Wow! I didn't realize it would be so long before I got to post again, so my apologies to any readers who've petrified while I've been having a life!
As promised, here are some more pictures from my capacious collection of Searles Lake Halite. I'm still working on my photo techniques, so please be patient if they don't look like the Van Pelts, or Tony Petersons pictures. After all, it'll give me yet another thing to aspire to!
As any mineral collector, or for that matter, any collector of ANYTHING knows, the hardest thing to do is sell one of your collectibles.
For an aspiring gem, lapidary and mineral dealer such as myself, it's doubly difficult, since I get to sit down with the loveliest of my hard wrested earth treasures and pick the best of them, the ones that mean the most to me. Then, I get to turn around and put them up for sale!
This little lovely is one such piece. On the salt of the lake bed, it looked so modest that I almost left it sitting next to the path we'd blazed. But it called to me.
It was only after I'd examined it much more closely that I noticed the secrets it held. Not only did it sport water clear crystals that would make the Mortons salt girl's mouth water (which makes sense, being salt, eh?), the largest and best of the sparse crystals was zoned ( or phantomed, I'm unsure of which is proper nomenclature,) and from up close looked like a water clear flourite. The sparseness of the crystals made each one just a little more special.
Here it is from another direction. and a bit closer. My heart skipped a beat when I realized that I'd best offer this one for sale, since my cabinet would only hold so much halite. As well, as many top dealers have written, you can't keep all of the best stuff for yourself. You have to make sure that your customers have the opportunity to own the best, too.
In the world of mineral collecting, these may be modest and everyday specimens, but I'm sure that some other collector will find them as entrancing and amazing as I do, and reward us for our dilligent collecting and preservation efforts.
The next photos show how much of a difference lighting makes in a specimens color show. I took photos of this specimen in both natural and halogen generated artificial light. Guess which is which?
Being the photo expert you are, I'm sure that you knew the upper photo was taken in indirect natural light. The bottom one was taken using a halogen desk lamp, donated by my partner Laura's youngest daughter. It provided great lighting for the halite, and I have hopes for it with many minerals. Still, I have to wonder whether it will make a difference in photographing my opals. As anyone who's done it knows, opals are most vexing. sometimes, it can be nearly impossible to coax the fire onto the photo!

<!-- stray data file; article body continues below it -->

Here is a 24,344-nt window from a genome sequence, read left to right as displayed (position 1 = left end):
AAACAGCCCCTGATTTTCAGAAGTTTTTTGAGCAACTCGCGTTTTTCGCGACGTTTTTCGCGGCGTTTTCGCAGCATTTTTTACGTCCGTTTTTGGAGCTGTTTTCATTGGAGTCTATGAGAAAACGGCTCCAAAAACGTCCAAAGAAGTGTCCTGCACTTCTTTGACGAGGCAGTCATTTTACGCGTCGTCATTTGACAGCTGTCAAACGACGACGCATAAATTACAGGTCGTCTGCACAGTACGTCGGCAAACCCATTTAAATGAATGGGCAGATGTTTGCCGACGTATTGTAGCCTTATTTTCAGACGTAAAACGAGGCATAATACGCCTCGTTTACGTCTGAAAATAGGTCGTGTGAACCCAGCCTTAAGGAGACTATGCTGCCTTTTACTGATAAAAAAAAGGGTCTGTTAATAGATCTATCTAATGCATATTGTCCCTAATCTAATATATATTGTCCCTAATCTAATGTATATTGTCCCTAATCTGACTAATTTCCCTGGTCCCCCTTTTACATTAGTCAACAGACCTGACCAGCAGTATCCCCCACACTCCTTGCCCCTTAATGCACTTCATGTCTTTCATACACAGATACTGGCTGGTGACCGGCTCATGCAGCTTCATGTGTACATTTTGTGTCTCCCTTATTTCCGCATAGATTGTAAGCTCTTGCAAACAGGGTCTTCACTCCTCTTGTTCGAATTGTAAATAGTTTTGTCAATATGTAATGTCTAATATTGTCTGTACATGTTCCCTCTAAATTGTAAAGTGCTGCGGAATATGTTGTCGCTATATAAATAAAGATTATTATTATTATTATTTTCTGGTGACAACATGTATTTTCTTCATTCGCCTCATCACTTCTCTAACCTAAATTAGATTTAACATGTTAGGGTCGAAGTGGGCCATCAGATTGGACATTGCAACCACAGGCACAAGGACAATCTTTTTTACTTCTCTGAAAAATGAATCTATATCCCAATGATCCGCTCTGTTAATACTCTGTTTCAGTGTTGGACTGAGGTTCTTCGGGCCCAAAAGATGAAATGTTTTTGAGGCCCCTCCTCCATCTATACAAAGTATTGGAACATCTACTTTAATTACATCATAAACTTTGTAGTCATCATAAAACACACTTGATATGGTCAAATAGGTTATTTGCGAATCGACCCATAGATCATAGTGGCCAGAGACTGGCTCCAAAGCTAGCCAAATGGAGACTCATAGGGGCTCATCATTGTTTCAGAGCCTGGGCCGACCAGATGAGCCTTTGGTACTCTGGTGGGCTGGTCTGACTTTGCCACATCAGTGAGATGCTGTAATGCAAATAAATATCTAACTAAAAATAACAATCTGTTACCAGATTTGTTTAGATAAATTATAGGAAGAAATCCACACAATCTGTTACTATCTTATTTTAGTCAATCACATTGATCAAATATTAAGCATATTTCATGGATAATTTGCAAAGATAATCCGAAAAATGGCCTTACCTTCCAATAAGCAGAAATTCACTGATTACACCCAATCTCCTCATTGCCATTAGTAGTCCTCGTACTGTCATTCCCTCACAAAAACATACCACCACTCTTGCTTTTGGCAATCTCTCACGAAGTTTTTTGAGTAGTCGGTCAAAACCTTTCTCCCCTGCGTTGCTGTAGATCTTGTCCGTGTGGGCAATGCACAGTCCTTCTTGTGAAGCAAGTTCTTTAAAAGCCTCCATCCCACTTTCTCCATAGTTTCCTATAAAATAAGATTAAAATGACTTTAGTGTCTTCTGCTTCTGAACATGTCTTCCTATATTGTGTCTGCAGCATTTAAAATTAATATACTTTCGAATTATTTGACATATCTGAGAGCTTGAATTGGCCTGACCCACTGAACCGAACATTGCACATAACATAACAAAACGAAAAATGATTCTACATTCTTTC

These photos show the pearlescent perfection of halite, with the most delicate shade of pink!
The vermiform massive & crypto-crystaline halite that the exquisite hoppered cubes rest upon provides a tough and extremely stable base. I expect this specimen to be a lovely addition to a proud collectors case for many, many years.
They also demonstrate how different orientations can effect the overall impression of the piece. Which perspective do you prefer?
I hope you've enjoyed these few specimens, and I look forward to hearing from you. Please let me know if you visit, and if you enjoy my wares, and writing. Also, be sure to check for our auctions on eBay, under the seller name lapidary_specialties.
Below is the Searles Lake trip report that I posted to The Rockhounds Elist:
Without a doubt, one of my top 5 "most enjoyable" collecting experiences was this years Searles Valley Mineral Society Gem-O-Rama! Nestled in the arid wilderness, Trona is a dusty, sulfurous oasis between the bustling (yawn!) Metropolis of Ridgecrest (pop. 25,000) and Death Valley.
The home of the Searles Valley Mineral Corp, Trona produces many different evaporate minerals in world class quantities.
For the mineral collector who craves evaporates, Trona is THE place! Most, specifically, it's THE place one weekend out of the year!
For over sixty-five years, rockhounds have come to Trona the second weekend of October to brave the smelly mud, flying crystals and stinking brine that are the trademarks of this great collecting event. 2008 was a great example of just how great collecting can be on Searles Lake.
We (my partner Laura and myself) arrived late in the evening of October 11 at Motel 6 in Ridgecrest. We're both of the belief that, even when in a motel, "roughing it" is an essential part of any collecting trip! So, in the interest of economy, we settled for a queen bed, and cable TV.
Eye rubbingly early the next morning, we lit out for Trona, and hopefully, something to eat. Note to all: Get up early, if you expect to eat before the first field trip.